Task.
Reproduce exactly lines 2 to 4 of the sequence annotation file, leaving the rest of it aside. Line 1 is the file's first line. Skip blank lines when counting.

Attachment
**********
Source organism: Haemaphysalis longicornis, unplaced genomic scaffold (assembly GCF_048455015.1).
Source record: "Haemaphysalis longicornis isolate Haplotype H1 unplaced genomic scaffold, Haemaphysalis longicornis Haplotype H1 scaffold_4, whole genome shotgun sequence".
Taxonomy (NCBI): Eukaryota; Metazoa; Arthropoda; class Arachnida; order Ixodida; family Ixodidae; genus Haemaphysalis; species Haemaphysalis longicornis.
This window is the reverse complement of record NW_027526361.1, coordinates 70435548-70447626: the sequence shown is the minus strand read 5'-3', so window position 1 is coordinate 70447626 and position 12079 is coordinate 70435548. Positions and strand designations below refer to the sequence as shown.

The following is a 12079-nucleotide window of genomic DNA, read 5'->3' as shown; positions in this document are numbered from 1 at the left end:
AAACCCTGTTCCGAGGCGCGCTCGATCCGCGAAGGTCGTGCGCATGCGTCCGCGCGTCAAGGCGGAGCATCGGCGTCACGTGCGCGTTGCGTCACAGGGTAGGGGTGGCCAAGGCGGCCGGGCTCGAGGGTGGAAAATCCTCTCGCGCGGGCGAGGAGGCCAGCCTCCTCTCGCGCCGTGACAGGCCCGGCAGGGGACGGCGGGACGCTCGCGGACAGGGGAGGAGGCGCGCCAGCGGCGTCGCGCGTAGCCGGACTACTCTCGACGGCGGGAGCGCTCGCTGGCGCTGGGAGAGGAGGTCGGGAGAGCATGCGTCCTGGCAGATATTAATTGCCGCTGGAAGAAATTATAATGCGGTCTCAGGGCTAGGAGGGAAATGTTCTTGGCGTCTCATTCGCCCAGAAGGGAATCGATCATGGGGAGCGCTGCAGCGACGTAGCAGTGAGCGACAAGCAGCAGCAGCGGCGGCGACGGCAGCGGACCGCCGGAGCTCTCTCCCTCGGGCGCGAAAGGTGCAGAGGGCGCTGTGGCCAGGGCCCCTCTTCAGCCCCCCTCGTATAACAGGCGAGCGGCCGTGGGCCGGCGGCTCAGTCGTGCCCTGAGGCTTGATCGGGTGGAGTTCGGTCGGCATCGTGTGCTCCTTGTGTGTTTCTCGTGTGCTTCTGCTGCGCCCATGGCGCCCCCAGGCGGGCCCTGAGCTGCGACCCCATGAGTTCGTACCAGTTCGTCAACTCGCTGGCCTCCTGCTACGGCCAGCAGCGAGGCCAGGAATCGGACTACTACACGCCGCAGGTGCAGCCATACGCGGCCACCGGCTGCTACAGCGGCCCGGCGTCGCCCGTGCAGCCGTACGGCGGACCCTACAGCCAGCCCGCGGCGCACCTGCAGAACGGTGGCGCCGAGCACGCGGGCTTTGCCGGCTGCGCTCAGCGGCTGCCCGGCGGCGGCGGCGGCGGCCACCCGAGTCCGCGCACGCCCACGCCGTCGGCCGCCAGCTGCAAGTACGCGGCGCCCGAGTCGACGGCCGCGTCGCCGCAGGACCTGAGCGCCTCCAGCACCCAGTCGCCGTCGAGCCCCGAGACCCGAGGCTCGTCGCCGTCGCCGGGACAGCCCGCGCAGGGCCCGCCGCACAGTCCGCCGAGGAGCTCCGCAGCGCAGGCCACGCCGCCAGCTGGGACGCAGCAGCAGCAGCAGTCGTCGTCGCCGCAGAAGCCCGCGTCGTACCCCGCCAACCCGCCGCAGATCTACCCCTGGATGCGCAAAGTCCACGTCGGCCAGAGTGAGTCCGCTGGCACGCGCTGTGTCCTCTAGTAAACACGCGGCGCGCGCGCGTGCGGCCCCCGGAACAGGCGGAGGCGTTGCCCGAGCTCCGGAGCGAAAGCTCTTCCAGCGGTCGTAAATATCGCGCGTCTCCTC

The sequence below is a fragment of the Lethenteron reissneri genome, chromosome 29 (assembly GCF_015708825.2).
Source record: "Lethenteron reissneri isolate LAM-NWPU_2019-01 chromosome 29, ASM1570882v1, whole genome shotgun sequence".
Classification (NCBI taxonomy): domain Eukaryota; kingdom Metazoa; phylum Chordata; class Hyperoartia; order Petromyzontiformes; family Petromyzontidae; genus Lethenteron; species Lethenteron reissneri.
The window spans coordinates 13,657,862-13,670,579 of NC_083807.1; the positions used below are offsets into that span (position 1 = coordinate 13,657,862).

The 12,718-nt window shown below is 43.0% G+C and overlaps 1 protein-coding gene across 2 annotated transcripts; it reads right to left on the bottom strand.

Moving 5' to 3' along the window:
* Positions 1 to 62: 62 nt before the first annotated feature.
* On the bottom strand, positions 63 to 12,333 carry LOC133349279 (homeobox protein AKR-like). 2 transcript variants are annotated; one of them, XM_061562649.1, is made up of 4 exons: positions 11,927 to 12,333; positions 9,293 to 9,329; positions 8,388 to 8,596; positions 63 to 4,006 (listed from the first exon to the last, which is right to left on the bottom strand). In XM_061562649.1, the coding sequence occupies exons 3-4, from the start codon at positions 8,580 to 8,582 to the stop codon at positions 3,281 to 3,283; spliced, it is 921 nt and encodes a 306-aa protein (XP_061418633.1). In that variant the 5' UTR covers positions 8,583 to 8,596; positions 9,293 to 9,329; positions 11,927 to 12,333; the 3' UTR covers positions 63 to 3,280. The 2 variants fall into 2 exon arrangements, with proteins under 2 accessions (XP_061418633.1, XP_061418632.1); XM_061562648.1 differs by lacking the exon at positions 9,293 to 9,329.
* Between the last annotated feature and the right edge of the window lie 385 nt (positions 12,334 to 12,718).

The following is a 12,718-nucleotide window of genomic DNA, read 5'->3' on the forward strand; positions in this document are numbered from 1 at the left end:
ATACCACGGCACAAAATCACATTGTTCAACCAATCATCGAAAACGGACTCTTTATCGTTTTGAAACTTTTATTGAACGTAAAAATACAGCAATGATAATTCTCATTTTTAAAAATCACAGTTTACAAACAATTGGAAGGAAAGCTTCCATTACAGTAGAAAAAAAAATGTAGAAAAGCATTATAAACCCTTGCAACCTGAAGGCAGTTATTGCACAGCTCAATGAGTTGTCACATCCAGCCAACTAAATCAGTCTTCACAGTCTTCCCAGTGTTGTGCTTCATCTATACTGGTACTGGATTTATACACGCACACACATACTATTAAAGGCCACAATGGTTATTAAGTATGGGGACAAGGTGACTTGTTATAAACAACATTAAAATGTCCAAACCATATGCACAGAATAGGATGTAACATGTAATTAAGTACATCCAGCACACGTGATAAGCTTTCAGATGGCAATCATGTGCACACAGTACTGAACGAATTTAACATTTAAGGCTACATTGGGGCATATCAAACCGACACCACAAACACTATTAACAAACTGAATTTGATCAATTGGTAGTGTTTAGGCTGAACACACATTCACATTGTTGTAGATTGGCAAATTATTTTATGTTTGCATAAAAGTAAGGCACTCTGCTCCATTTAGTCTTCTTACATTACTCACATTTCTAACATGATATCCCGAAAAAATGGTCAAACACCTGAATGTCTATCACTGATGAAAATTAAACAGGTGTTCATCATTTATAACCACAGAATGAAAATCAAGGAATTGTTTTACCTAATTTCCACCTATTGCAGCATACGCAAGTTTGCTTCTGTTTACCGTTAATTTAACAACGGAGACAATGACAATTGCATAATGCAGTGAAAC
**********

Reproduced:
Source record: "Haemaphysalis longicornis isolate Haplotype H1 unplaced genomic scaffold, Haemaphysalis longicornis Haplotype H1 scaffold_4, whole genome shotgun sequence".
Taxonomy (NCBI): Eukaryota; Metazoa; Arthropoda; class Arachnida; order Ixodida; family Ixodidae; genus Haemaphysalis; species Haemaphysalis longicornis.
This window is the reverse complement of record NW_027526361.1, coordinates 70435548-70447626: the sequence shown is the minus strand read 5'-3', so window position 1 is coordinate 70447626 and position 12079 is coordinate 70435548. Positions and strand designations below refer to the sequence as shown.